Ekstra Bladet prepares for a privacy-centric advertising ecosystem

By Paula Felps


Nashville, Tennessee, United States


As the traditional ad tech ecosystems disappear, publishers are tasked with creating a privacy-centric advertising ecosystem that’s built for the future.

During Wednesday’s INMA Webinar, Thomas Lue Lytzen, director of ad sales and technology for Denmark’s Ekstra Bladet, provided insight into how to build a more privacy-centric ecosystem. He provided the roadmap for publishers looking to create such an ecosystem. (For those wanting to know more, Ekstra Bladet is a stop on the September INMA study tour during Media Innovation Week in Copenhagen.)

Lytzen took on the question of what privacy-centric really means. In Europe, this has been a topic of discussion for months, including considering the ban of targeted advertising completely. Opponents call it “surveillance capitalism” and “surveillance advertising,” but Lytzen said that view of it needs to be balanced with the vendors whose businesses rely and thrive on data. Increasingly, privacy is becoming regulated and standards are increasingly stricter — which is something most publishers find worrying.  

“But we are entering a world where privacy is the default,” he said. “It’s not as we saw it before, where it was tracking by default.”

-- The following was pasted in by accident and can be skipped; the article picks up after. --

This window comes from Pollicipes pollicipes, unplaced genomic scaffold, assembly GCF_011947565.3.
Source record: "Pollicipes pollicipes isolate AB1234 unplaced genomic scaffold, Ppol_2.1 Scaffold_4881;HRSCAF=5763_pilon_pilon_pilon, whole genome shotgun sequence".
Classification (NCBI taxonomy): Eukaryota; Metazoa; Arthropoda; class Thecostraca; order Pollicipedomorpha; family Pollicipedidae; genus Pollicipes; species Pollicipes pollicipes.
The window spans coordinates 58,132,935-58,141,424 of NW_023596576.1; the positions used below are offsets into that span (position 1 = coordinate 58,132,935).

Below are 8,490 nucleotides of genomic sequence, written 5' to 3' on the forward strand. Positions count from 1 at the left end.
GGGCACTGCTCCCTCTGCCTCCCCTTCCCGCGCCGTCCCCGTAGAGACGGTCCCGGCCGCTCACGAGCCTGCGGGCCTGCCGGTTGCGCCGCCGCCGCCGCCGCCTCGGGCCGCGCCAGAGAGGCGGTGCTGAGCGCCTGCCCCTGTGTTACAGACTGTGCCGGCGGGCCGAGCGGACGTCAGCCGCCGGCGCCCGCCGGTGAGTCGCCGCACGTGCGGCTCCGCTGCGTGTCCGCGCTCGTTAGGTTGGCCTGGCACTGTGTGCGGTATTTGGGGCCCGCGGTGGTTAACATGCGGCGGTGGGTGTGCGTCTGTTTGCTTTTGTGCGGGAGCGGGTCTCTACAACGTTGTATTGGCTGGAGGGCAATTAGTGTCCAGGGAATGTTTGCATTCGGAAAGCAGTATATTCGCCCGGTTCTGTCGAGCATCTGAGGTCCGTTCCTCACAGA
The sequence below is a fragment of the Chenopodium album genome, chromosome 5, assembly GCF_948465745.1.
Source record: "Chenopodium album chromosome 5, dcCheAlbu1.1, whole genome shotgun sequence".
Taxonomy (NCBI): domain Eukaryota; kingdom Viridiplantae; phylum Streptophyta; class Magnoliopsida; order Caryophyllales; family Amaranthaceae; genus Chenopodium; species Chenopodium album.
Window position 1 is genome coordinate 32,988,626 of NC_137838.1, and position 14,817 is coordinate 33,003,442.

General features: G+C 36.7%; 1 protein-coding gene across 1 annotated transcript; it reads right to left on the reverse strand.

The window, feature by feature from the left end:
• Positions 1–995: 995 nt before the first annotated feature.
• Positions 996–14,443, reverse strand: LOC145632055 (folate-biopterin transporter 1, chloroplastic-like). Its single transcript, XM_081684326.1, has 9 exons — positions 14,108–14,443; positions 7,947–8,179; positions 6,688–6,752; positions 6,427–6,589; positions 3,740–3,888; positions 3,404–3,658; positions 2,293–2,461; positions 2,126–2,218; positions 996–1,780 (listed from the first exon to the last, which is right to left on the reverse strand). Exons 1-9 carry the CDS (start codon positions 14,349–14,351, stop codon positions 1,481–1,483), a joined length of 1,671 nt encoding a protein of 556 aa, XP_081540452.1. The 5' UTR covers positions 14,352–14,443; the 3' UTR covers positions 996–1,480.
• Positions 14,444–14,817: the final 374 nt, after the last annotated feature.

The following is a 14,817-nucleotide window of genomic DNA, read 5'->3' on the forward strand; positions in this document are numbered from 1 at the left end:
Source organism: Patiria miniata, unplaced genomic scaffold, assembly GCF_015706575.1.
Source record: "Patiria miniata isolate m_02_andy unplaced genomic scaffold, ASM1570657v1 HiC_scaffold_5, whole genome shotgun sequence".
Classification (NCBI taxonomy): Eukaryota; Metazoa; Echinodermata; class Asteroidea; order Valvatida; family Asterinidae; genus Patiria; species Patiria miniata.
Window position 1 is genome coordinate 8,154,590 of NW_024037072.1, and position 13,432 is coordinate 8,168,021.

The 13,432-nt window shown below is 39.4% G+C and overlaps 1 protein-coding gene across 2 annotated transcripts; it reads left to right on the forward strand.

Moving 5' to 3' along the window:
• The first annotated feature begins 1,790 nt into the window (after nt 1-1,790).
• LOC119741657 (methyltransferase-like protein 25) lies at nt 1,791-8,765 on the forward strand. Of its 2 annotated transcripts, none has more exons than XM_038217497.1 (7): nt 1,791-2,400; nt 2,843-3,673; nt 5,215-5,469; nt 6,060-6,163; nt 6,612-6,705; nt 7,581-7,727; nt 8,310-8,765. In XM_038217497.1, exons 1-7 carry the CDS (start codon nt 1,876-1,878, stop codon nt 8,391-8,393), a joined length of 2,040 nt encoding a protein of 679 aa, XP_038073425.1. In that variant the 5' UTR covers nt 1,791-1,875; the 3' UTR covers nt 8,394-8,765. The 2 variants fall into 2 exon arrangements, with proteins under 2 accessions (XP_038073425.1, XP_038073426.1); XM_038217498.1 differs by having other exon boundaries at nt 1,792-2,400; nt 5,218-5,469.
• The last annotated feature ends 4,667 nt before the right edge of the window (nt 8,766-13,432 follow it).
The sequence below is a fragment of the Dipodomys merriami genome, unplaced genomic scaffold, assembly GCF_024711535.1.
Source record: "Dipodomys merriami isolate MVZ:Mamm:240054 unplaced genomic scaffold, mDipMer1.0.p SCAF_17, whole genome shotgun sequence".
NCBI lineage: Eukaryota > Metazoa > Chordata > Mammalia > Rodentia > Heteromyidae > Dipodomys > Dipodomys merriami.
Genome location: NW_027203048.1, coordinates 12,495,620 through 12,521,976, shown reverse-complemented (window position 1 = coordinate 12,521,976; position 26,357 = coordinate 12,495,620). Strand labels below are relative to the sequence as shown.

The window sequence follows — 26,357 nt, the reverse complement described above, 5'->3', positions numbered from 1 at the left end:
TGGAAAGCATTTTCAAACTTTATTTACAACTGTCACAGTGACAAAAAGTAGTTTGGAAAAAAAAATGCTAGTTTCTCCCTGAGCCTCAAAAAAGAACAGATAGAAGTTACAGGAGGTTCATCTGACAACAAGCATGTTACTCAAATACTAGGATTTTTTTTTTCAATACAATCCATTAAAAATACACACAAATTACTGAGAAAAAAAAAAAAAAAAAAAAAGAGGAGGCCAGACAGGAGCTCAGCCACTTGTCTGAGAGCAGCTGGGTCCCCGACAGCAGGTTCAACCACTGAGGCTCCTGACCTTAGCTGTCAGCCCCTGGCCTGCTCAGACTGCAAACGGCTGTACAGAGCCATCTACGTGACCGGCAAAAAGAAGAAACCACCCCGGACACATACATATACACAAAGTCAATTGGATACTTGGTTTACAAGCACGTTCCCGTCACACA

Following the slow death of tracking

The cookie apocalypse — or the death of tracking, as it’s also called — is about technology “making life harder for advertising,” Lytzen said, which is something that started in 2017 with Apple and its intelligent tracking prevention (ITP). In the 2022 version, third-party cookies are blocked from working in the Safari browser.

A quick look at the timeline of the death of online tracking.
A quick look at the timeline of the death of online tracking.

“In Denmark, that’s an extensive problem because more than 50% of the Web traffic goes through the Safari browser,” he said.

Although the GDPR dates back to 2018, Lytzen said 2020 was the year that changed things for Denmark, when regulations changed and the option for users to say no to tracking had to be included. And, while Google was expected to kill off the third-party cookie by now, that date has moved to 2023.

One final critical component in the death of tracking is the user, which Lytzen acknowledged is often the part that is forgotten or left out: “We tend to forget that if we let our users down and we don’t treat them in the right way, and we take loyalty for granted, then they will leave us at some point. So privacy should be the focal point when handling your relationship with the users.”

From an advertising point of view, this means publishers have to “say bye-bye to profiling, retargeting, attribution, measurement, frequency, and having all the nice tools that we’ve gotten used to having in our toolbox and using for digital campaigns,” he said. “Because if the cookie isn’t there anymore, and if the user objects to the use of data, it’s not just about targeted data for advertising. It’s the very fundamentals of the advertising ecosystem that are actually at stake.”

A new reality

As bleak as this may seem to some publishers, Lytzen assured INMA members that “there is a future” — and it can be a bright one.

“At Ekstra Bladet, we’ve decided that first-party data is the future and third-party will go away. Why encourage the continued use of something that is about to get deprecated?”